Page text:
VERY early days for this new pedelec forum based in USA. I’m interested to consider how the bits and pieces from China and Taiwan are assembled differently, marketed differently and named by different companies between here and over there.
Does the UK have the kind of customers found in mainland Europe? Do Brits buy because they ‘have to’, not because they want to?
With electric bikes very much in focus this month, much thanks to the Bicycle Association calling a second gathering of the trade to discuss the market’s future, it seems fitting to do a bit of thinking out loud on the topic.
First of all, if you’ve yet to read the summary of the meet, perhaps head here first to read what the professionals had to say during the late November meet.
Now, let’s not beat around the bush – the evolution of the market in the UK has been like watching paint dry, thus far, at least. In my opinion, the UK’s demographic will never really change, no matter how flashy the bikes and technology to back them becomes. The electric bike is largely suited to the over 50s rider with creaky knees and anyone who requires that little extra bit of push up a hill, whether it be down to disability, or simply bought as the first stepping stone in a regime to get in shape.
The famous post-war French moped is still around today- and will cost you less than an electric bike if you can afford the new tyres driven directly by the little engine on the front. When I was a kid, my older brother and his wizard mechanic mate fitted a two-stroke to drive the back wheel of his bike like this. The engine had been salvaged fromwhat is known as a social tandem or social bike, a four wheeler with two seats and sets of pedals. That vehicle was used by the local vicar and his wife on their pastoral duties before they moved on to the luxury of a Bond three wheeler minicar. The reason I mention the Solex is that it is now produced as an electric bike, its folding version described on this site.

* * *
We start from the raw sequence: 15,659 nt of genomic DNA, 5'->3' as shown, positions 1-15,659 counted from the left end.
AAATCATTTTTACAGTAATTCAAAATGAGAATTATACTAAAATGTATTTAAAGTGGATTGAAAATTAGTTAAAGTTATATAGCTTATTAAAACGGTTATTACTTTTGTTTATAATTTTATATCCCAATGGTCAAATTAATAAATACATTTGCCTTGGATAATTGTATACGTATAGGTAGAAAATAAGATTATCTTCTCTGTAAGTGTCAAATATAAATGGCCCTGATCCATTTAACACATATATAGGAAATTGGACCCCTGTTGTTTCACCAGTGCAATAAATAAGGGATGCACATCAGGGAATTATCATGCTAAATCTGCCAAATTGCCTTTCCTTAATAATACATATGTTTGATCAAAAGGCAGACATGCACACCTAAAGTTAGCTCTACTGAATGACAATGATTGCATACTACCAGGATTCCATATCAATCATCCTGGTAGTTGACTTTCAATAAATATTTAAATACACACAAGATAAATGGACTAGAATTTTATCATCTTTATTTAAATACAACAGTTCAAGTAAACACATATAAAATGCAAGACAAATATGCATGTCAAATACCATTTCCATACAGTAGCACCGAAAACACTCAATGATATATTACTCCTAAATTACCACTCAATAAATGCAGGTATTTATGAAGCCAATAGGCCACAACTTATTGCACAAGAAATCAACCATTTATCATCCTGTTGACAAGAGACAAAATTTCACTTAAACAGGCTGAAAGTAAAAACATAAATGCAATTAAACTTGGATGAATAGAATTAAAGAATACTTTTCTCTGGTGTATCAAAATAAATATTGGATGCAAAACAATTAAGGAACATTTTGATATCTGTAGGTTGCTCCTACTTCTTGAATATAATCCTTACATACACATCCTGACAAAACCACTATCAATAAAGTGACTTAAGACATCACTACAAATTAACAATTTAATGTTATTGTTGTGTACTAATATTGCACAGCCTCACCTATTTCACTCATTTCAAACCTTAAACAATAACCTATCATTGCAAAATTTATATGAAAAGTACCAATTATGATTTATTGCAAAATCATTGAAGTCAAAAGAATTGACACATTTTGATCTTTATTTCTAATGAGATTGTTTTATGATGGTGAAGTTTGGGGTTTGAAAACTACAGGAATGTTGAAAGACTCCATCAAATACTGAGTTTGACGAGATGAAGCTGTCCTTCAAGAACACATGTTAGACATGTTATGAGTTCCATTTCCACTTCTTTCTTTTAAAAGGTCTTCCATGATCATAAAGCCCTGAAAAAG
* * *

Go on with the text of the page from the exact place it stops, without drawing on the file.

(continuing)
How many time have you met people who ask if an ‘electric bike’ is one where you generate yje battery power by pedalling? While there are some bikes that ‘regenearte’ when you are on a long straight or going downhill, the current they provide is negligible, and for the forseeable future ebikes will rely on the big heavy batteries that take hours to charge.
Now, however, the Mando Footloose looks set to changeall that, with the bike due to be launched in Europe in 2013. Hre is a chainless machine with an alternator dtiven by pedalling which does just what the confused always thought an electric bike does. Read here a full description with many images.
I’m not blind to the wiles of marketing especially when it comes to hyping ‘sustainability’. and general environmental concerns. Nevertheless, the idea of integrated transportability in cities is important. In any case, this bike looks lovely! I am more than slightly off topic as far as this blog goes but it does make me think as a ‘concerned citizen’ of starting another one!
In any case, the question of the relevance to sales of electric bikes is pertinent. Other countries such as China – and Germany – seemmore foreward in normalising electric bikes, and the question remains as to why the UK market has not (yet?) ‘taken off’.
Interesting and informative round-up of e-bike products for 2013 from road.cc